(USAGOLD – March 18, 2019) – Gold is off to a positive start on the week trading at $1305.50 and up $3 on the day.  Silver is up 11¢ at $15.38.  With the Federal Reserve Open Market Committee meeting tomorrow and Wednesday, this morning’s upside is something of a victory for the yellow metal in that Fed Week is typically spent trading sideways to down. 

The Wall Street Journal this morning ran an article with the headline “Fed is likely to signal rate boost isn’t near” which summarizes pretty much where Wall Street stands on the meeting. Adding to that assessment, Wall Street Journal Fed reporter Nick Timiraos offered this insight in Saturday’s edition:  “New York Fed President John Williams, Fed governor Lael Brainard and Mr. Clarida, who are often in sync with Fed Chairman Jerome Powell, have all made recent statements compatible with this assessment by underscoring the need for a very cautious approach right now.” In doing so, Timiraos somewhat surprisingly enters Powell’s name on a list of Fed players known for their dovish sentiments.

Quote of the Day
“I remember being told many years ago on a South African game reserve that the buffalo was the most dangerous of the big five game animals. In large part, this is because of the complacency shown towards them relative to the other, more obviously dangerous big five game animals (ie the lion, leopard, rhino and elephant). It’s also a fact that unlike the other big five, the buffalo gives no warning of an imminent charge (see link). It’s complacency that gets you killed, and the same goes for investors with the macro-risks. We all know what the big macro-imbalances are out there, caused by years of loose money, but investors continue to ignore them at their peril.” – Albert Edwards, SocGen

Chart of the Day

Chart courtesy of HowMuch.net

Chart note: As you can see, after the United States and China, GDP for the rest of the nation states falls off quickly. Japan is a distant third and Germany an even more distant fourth. The European Union as a whole even without the United Kingdom, however, would replace China as number two if counted as a whole. This visualization drives home what’s at stake in the trade war between the United States and China. It involves the two largest economies in the world by far and nearly 40% of the global economy.

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Keynes is dead; this is the long run

Evergreen/Gavekal/Charles Gave/3-14-2019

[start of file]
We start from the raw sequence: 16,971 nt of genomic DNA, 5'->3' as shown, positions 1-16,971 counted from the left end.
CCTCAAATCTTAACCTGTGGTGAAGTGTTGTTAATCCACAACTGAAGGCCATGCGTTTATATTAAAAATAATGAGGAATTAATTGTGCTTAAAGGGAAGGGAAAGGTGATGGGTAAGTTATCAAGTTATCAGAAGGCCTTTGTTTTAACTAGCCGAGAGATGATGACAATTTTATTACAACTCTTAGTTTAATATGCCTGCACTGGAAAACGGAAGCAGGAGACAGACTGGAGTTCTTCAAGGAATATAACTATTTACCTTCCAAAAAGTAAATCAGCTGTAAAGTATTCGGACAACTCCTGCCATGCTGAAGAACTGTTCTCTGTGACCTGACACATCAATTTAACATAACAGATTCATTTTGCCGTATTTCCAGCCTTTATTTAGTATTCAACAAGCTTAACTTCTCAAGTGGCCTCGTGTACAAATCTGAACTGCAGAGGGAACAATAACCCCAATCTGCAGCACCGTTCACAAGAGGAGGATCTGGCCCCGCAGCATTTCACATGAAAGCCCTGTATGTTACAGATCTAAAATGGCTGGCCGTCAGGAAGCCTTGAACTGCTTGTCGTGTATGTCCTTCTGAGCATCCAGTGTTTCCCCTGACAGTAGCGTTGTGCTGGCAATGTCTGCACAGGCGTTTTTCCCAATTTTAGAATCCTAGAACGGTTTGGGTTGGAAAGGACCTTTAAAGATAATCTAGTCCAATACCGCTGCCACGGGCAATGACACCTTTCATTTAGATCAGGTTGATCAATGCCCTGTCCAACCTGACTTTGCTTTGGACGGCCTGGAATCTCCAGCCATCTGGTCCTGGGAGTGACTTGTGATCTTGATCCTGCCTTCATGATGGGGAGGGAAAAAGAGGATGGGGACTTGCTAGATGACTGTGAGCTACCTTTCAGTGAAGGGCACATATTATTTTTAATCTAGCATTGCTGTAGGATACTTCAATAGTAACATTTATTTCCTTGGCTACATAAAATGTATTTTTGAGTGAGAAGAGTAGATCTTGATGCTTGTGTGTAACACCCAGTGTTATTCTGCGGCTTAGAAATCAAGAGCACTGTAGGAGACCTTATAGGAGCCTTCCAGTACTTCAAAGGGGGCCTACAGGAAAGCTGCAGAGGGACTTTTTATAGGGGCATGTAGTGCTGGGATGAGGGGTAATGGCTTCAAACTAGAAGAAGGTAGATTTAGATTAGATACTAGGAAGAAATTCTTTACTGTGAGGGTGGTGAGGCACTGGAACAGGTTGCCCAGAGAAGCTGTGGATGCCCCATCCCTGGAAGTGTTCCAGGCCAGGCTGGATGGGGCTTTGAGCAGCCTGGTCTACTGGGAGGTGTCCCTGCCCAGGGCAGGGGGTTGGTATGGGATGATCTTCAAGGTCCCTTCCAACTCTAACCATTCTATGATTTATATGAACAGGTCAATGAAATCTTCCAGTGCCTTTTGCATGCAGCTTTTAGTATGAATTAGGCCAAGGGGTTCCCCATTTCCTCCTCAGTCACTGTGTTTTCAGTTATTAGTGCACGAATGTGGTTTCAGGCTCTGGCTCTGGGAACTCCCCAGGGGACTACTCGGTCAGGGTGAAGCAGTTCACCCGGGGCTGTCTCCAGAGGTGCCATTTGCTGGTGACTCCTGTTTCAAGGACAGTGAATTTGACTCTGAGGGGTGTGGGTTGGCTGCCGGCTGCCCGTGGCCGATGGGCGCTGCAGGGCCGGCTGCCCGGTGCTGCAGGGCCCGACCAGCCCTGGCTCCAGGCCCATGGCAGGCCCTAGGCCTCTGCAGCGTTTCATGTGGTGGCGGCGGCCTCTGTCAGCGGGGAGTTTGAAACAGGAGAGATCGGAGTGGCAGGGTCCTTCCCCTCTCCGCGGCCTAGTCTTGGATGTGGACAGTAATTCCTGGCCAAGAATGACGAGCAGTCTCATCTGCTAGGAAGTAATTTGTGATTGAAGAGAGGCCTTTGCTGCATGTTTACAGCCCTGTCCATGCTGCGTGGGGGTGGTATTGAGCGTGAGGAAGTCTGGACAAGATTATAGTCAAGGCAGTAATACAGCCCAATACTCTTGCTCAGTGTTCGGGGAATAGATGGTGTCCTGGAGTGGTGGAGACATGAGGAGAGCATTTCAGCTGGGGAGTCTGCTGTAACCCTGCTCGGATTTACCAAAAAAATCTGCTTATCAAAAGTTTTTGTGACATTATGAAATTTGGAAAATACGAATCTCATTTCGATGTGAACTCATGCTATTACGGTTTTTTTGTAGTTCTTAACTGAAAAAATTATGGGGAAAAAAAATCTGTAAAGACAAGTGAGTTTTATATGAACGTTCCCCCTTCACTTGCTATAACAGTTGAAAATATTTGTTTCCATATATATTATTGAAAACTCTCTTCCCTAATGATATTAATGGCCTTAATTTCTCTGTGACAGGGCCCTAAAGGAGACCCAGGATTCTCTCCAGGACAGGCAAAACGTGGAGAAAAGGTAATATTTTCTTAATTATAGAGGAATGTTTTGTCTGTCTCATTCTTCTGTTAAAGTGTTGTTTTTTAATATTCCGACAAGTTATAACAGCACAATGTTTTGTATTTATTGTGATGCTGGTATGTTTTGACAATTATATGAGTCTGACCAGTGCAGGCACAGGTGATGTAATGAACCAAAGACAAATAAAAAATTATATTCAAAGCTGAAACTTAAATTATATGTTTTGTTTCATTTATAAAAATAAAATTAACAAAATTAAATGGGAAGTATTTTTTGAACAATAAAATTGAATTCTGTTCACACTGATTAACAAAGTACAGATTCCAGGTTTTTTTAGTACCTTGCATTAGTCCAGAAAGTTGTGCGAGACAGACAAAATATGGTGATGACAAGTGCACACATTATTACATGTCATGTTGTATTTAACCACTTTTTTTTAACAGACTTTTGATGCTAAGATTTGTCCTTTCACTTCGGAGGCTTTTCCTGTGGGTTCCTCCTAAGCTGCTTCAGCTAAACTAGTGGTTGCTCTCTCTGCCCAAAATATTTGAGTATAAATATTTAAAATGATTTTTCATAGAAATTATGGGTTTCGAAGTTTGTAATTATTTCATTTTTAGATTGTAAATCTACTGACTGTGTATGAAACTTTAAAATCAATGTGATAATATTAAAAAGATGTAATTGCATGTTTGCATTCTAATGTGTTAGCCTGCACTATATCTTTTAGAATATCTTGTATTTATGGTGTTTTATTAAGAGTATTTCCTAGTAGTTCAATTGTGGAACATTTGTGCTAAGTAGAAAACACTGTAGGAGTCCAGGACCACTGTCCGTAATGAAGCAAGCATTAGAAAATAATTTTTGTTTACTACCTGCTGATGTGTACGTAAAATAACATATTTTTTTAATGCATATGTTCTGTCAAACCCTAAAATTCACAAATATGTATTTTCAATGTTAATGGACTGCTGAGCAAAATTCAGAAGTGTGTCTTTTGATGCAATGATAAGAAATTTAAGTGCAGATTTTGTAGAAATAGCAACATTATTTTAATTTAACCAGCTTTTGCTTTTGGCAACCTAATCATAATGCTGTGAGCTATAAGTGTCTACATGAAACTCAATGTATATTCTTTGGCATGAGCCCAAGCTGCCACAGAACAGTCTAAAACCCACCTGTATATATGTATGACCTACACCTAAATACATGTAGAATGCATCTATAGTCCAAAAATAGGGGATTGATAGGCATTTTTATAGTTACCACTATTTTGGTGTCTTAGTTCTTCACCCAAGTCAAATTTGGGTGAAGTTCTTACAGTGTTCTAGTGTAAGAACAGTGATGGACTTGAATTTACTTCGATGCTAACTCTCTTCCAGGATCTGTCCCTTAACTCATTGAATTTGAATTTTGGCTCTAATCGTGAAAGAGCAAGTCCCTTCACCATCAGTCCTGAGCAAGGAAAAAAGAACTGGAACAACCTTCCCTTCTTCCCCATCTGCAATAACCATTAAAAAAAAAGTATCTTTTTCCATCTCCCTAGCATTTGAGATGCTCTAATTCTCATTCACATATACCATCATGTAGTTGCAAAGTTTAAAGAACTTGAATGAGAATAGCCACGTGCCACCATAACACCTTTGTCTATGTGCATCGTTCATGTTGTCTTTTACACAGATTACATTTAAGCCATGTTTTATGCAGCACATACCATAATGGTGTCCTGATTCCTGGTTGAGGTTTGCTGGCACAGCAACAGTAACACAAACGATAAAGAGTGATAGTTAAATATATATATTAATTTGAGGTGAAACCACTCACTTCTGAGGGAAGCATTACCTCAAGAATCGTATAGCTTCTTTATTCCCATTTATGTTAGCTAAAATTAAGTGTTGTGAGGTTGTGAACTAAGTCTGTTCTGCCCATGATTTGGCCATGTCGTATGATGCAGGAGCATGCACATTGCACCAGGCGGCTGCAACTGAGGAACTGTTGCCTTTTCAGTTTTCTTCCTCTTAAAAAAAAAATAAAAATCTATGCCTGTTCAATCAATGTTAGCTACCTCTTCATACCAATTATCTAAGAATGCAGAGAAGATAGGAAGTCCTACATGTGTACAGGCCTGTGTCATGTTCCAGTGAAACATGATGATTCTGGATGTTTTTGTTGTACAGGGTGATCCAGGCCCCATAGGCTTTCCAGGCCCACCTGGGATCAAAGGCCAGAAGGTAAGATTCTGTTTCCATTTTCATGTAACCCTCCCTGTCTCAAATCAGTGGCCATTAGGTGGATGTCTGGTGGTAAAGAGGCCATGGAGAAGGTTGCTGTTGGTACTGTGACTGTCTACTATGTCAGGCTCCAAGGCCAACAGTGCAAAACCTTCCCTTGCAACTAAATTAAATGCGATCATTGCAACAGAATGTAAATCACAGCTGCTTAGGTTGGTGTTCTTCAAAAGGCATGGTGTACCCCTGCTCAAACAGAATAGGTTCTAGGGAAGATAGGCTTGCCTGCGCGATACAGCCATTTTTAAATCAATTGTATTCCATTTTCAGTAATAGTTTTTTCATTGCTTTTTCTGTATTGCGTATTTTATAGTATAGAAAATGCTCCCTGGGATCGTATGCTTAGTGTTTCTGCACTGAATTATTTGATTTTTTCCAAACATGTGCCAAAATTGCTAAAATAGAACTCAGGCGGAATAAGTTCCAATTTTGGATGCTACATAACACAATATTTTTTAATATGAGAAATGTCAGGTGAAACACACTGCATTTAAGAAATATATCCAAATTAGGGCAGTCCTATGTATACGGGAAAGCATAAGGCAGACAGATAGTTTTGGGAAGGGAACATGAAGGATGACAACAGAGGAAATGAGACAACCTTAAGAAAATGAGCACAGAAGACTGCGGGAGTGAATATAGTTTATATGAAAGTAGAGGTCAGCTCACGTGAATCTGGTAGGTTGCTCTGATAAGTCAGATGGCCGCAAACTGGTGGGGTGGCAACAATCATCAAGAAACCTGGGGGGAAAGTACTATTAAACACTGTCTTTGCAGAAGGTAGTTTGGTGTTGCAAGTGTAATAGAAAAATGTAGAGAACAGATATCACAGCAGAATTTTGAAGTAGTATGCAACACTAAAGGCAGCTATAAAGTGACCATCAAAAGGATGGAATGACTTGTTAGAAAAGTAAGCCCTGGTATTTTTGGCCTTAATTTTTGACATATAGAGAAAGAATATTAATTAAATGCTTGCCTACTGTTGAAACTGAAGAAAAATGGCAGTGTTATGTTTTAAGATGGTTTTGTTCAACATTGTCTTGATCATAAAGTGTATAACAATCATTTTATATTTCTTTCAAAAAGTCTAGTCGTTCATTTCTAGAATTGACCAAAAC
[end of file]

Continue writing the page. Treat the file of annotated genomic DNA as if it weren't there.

“Of course, the name is something of an oxymoron; there is really nothing modern about this monetary theory. Confusing money creation with wealth creation was at the core of the debate between John Law and Richard Cantillon 300 years ago. For Law (a Scot who fled British justice, took refuge in France, and within a few years managed to drive what was then the leading economic power of the day into near bankruptcy), increases in the supply of money would lead to the employment of unused land and labor, which in turn would lead to higher productivity. Meanwhile, Cantillon explained in his Essay On Commerce that mistaking money for wealth always leads to disaster.”

USAGOLD note:  At the risk of sounding cynical, it would not be difficult to imagine the Federal Reserve – make that the world central banks –  proceeding with some version of MMT even while railing against it and saying they would never engage in such a thing.  How far from MMT was quantitative easing?  Not far, we would venture.

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Gold gets boost from euro strength

Seeking Alpha/Clif Droke/3-15-2019

“As can be seen in the April 2019 gold futures chart, the gold price managed to climb back above its 15-day and 50-day moving averages in the latest session. This is the first major sign that the bulls are on the cusp of recovering their control over both the immediate-term (1-4 week) and intermediate-term (3-9 month) gold trend. By closing above its 50-day MA on Friday, the gold price will establish its first weekly close above this widely-watched trend line since February. This would also likely result in additional short covering next week due to the popularity of the 50-day moving average as a stop-loss guide and turning point indicator for technical traders and fundamental investors alike.”

Chart courtesy of TradingView

 

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Chinese economic data shakes the global equities markets

IRIS/Chris Vermeulen/3-13-2019

“The Chinese economic data was particularly devastating. It leads our researchers to ask a very critical question, “is this going to be an orderly contraction, or is this contraction going to extend into more chaos?” Our research team believes the economic contraction in China will extend into much of Asia and nations participating in the Belt Road Initiative (BRI) over the next 3~6+ months. We believe a natural progression of ‘protectionist processes’ will begin to take place throughout many of these nations as the money spigot from China dries up. We believe this credit contraction and economic downturn will result in an extended repositioning of priorities, assets, and valuations throughout most of southeast Asia and India and could extend into certain areas in Europe and Arabic nations.”

USAGOLD note:  Vermeulen believes that the next step will be a scramble for safety.  Since much of that scramble according to this theory will originate in Asia, it is not difficult to imagince where that scramble for safety is likely to lead.

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The big central banks increase the case for gold

Degussa/Market Report/Thorsten Polleit/3-14-2019